Transparency has long been a rare commodity in international affairs. But today, the forces of technology are ushering in a new age of openness that would have been unthinkable just a few decades ago. Governments, journalists, and nongovernmental organ-izations (NGOs) can now harness a flood of open-source information, drawn from commercial surveillance satellites, drones, smartphones, and computers, to reveal hidden activities in contested areas—from Ukraine to Syria to the South China Sea.
Over the next decade, the market-driven explosion of surveillance sensors and data analytics will bring an unprecedented level of transparency to global affairs. Commercial satellites will capture daily images of the entire globe, offering inexpensive and automated reports on everything from crop yields to military activity. Journalists, NGOs, and bloggers will increasingly use crowdsourced data to uncover wartime atrocities and expose government hypocrisy. Private security companies will discover the sources of cyberattacks and data theft. Biometric systems will expose the identities of clandestine operatives, and government agencies will struggle to contain leakers and whistleblowers.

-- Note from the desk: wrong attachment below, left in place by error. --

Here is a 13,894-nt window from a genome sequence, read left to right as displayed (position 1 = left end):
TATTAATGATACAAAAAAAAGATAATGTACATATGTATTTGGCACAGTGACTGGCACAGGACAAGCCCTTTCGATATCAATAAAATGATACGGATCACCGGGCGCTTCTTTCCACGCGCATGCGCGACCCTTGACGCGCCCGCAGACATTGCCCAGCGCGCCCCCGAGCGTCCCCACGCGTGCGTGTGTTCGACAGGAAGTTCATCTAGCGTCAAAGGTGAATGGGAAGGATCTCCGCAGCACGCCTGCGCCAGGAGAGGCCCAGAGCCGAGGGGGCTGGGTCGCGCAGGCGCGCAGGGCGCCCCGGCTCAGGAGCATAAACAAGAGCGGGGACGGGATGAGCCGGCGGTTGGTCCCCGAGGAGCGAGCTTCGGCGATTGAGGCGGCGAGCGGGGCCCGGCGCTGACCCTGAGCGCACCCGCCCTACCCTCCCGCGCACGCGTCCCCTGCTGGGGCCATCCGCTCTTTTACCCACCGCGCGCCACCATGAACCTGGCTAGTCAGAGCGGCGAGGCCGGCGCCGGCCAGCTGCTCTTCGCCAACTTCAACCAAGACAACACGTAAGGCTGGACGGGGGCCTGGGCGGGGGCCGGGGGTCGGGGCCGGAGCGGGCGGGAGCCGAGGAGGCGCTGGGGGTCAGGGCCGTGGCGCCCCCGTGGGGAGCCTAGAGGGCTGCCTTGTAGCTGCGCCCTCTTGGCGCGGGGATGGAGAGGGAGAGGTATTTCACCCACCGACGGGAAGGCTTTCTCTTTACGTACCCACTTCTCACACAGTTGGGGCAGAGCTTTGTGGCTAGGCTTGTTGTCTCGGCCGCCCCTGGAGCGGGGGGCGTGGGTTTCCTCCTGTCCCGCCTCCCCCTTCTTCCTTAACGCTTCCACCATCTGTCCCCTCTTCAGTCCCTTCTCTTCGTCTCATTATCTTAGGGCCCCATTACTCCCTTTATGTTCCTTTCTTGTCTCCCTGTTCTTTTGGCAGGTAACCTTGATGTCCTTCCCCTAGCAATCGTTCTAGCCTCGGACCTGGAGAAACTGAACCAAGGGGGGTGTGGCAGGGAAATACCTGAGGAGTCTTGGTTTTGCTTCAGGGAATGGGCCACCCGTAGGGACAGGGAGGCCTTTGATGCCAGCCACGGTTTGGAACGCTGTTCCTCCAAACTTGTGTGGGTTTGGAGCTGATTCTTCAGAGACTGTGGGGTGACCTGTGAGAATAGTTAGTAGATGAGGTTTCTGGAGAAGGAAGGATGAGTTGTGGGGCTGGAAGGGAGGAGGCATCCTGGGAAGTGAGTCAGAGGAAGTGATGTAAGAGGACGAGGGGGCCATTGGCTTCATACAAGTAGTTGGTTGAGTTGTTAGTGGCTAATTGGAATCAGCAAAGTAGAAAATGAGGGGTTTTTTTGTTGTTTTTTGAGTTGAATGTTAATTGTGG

Sean P. Larkin is a Military Fellow at the Council on Foreign Relations. He is a Colonel in the U.S. Air Force and previously served as Director of Staff for the Deputy Chief of Staff for Intelligence, Surveillance, and Reconnaissance at U.S. Air Force Headquarters. The views expressed here are his own.
This article appeared in the Foreign Affairs 2016 May/June edition. It is republished here with permission.
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